Mehring purchases his farm as a tax write-off, but it gradually grows on him—and on the reader. Soon the African earth and its plowman conspire to give the novel its center and its soul. The lyricism cannot last. Mehring cracks up principally because the author must punish the undertow of racism that tugs at all his small virtues. To bring about the denouement, Gordimer resorts to a trick best relegated to gothic potboilers: the corpse that will not stay put. The body of a black man, apparently murdered, appears on Mehring's land. He has it buried. A flood brings it up again. The constant resurrection shatters the farmer. As the book ends, Mehring comes to understand that he can never possess the property that the blacks truly own and he can only occupy.

If this resolution rings false, its tone is almost drowned out by the intricate music of Gordimer's prose. Neither separatists nor liberal South African whites are likely to thank her for The Conservationist and its wholly believable "hero." Yet the cursed enchanted land she describes will probably never receive attention more skilled or loving. (p. 61)

Time (reprinted by permission from Time, The Weekly Newsmagazine; copyright Time Inc.), July 7, 1975.

Nadine Gordimer chose two epigraphs for her third novel, Occasion for Loving. The first was by Boris Pasternak and gave the work its title: "We have all become people according to the measure in which we have loved people and have had occasion for loving." The second was by Thomas Mann: "In our time the destiny of man presents its meaning in political terms." The quotations were well suited to the novel that followed, a work set in Gordimer's South African homeland and concerned with matters of choice—from the most routine domestic problems to the more complex demands of public morality and conscience. But the Pasternak and Mann quotes could well preface any of Gordimer's novels.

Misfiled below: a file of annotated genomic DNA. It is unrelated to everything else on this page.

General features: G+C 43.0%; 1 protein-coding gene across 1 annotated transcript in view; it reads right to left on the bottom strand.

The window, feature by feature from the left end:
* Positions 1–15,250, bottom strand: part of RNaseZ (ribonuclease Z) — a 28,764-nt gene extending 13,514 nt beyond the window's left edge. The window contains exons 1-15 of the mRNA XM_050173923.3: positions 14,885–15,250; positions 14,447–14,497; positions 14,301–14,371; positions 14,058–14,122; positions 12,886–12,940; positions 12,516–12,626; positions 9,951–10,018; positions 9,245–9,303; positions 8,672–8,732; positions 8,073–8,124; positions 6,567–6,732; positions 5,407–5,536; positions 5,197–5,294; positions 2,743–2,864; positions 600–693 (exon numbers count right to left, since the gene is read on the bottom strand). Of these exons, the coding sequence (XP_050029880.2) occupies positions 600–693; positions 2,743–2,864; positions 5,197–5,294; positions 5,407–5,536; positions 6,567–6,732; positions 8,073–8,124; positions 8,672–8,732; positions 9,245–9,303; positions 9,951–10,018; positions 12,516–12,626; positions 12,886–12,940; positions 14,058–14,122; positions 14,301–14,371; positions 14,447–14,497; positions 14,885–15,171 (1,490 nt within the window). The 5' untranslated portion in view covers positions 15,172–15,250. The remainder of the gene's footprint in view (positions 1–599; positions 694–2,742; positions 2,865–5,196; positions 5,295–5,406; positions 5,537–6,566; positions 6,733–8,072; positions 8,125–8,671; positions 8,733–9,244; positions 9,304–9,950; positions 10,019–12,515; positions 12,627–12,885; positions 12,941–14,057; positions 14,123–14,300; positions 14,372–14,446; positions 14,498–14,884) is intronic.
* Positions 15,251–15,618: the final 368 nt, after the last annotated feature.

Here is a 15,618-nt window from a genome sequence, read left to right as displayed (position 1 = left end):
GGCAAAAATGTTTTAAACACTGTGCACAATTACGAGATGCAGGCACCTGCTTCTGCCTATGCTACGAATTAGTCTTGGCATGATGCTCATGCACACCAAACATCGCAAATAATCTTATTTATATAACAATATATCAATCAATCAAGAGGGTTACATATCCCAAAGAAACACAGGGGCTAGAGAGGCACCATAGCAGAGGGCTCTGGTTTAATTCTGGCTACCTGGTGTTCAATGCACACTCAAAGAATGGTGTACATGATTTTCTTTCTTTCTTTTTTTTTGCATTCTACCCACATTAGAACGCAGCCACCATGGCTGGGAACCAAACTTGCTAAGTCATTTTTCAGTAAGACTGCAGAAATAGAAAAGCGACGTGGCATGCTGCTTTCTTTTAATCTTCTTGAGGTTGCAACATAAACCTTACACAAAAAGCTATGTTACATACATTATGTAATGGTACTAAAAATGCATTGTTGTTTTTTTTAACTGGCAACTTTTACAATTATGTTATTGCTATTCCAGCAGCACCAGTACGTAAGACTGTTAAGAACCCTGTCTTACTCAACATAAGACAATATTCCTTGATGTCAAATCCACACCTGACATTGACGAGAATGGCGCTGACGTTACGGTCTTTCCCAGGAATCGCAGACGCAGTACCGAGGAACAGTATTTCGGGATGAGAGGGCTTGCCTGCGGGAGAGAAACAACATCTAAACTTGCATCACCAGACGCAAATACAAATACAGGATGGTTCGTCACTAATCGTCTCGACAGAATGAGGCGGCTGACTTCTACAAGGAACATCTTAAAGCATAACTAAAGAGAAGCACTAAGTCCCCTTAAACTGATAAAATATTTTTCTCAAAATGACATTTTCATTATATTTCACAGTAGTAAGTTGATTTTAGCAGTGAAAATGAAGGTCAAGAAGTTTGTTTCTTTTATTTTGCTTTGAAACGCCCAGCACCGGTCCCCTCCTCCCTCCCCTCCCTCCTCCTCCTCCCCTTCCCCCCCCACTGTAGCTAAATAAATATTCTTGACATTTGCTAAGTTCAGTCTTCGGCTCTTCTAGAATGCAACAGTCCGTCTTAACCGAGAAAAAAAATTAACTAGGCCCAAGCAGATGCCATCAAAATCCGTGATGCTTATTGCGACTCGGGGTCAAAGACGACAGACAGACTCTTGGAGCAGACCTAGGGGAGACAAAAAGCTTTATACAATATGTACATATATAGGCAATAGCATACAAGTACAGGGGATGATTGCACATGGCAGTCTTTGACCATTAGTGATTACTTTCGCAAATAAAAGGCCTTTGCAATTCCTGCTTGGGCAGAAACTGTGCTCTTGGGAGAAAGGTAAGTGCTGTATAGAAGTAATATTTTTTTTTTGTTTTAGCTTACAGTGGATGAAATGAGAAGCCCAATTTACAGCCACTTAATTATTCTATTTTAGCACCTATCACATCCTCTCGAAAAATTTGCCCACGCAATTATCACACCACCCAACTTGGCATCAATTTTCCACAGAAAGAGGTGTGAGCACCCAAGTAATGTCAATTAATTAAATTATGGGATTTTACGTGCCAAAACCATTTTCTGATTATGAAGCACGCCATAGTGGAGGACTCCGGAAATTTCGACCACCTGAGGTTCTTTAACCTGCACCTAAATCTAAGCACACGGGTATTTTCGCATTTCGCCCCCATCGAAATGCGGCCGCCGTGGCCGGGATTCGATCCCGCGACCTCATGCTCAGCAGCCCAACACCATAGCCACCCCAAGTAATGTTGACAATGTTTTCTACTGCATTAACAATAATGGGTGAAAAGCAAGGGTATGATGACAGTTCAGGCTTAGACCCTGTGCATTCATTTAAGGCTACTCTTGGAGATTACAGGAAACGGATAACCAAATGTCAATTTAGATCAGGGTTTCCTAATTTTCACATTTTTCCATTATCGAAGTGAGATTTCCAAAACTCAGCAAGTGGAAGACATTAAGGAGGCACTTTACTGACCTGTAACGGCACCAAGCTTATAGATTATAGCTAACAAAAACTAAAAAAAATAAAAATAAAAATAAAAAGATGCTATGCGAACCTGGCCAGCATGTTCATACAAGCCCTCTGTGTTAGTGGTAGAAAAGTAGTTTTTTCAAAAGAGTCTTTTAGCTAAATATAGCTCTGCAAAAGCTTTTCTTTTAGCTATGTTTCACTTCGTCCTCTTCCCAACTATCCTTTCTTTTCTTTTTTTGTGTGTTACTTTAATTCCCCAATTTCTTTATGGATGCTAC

Her fourth, novella-length work, The Late Bourgeois World, was about misplaced love, the failure of a marriage and the sour taste left of spoiled youthful idealism…. The novel works by Gordimer's basic technique: a private life, the pull of memory and politics overlap….

For her next novel, A Guest of Honor (a truly major work that would have been acclaimed as such if more widely reviewed), Gordimer focused upon not a failed idealist but an honest man who is misled…. Here Gordimer reexamined the potent theme of the land. The epigraph from Turgenev ("An honourable man will end up by not knowing where to live") underscores this point, as does the novel's title that, like Frank O'Connor's "Guests of the Nation," is used ironically. James Bray [the protagonist] must make a choice; he must decide not only where his priorities lie but what those priorities might be.

The title of … The Conservationist is also used ironically. Mehring is different from other Gordimer "protagonists" in that all his choices have been made long before we meet him. And he is by no means an idealist; if a tag is needed, he is a sensualist, out to conserve a life style based on easy conquest in business and sex….

Gordimer neatly ties the image of the land to her sensual and political themes, for Mehring is defined by how he has "loved" people—and things. They are indistinguishable in his mind. (p. 29)

The South Africa of The Conservationist is an hallucinatory landscape. Gordimer's technique distorts the truth only slightly—like the photo on the dust jacket. This brief bit of African terrain seems to have been shot through a fish eye lense; thus the flat-topped tree at the center appears distorted, but only slightly. It is now both ominous and elegant; in fact, from a distance it looks like a small mushroom cloud. Gordimer, by paring down the landscape to the bare essentials (as if creating a stage set for a modern morality play), has made the land the most compelling character in the novel, the true hero. It lives on, denying Mehring, the sexual colonist, his last six feet of the country. (p. 30)

Robert Leiter, in The New Republic (reprinted by permission of The New Republic; © 1975 by The New Republic, Inc.), September 13, 1975.

For over 30 years [Nadine Gordimer's] novels and short stories have flowed steadily from the darkest tip of the dark continent, apparently fearless, her attitude a unique blend of irony, compassion and disgust. The stories in ["Selected Stories"] were written between the ages of 20 and 50, and have been selected by Gordimer herself to show her development as a writer; but that is not all they show. A society, too, can age and sharpen and grow less amenable over 30 years….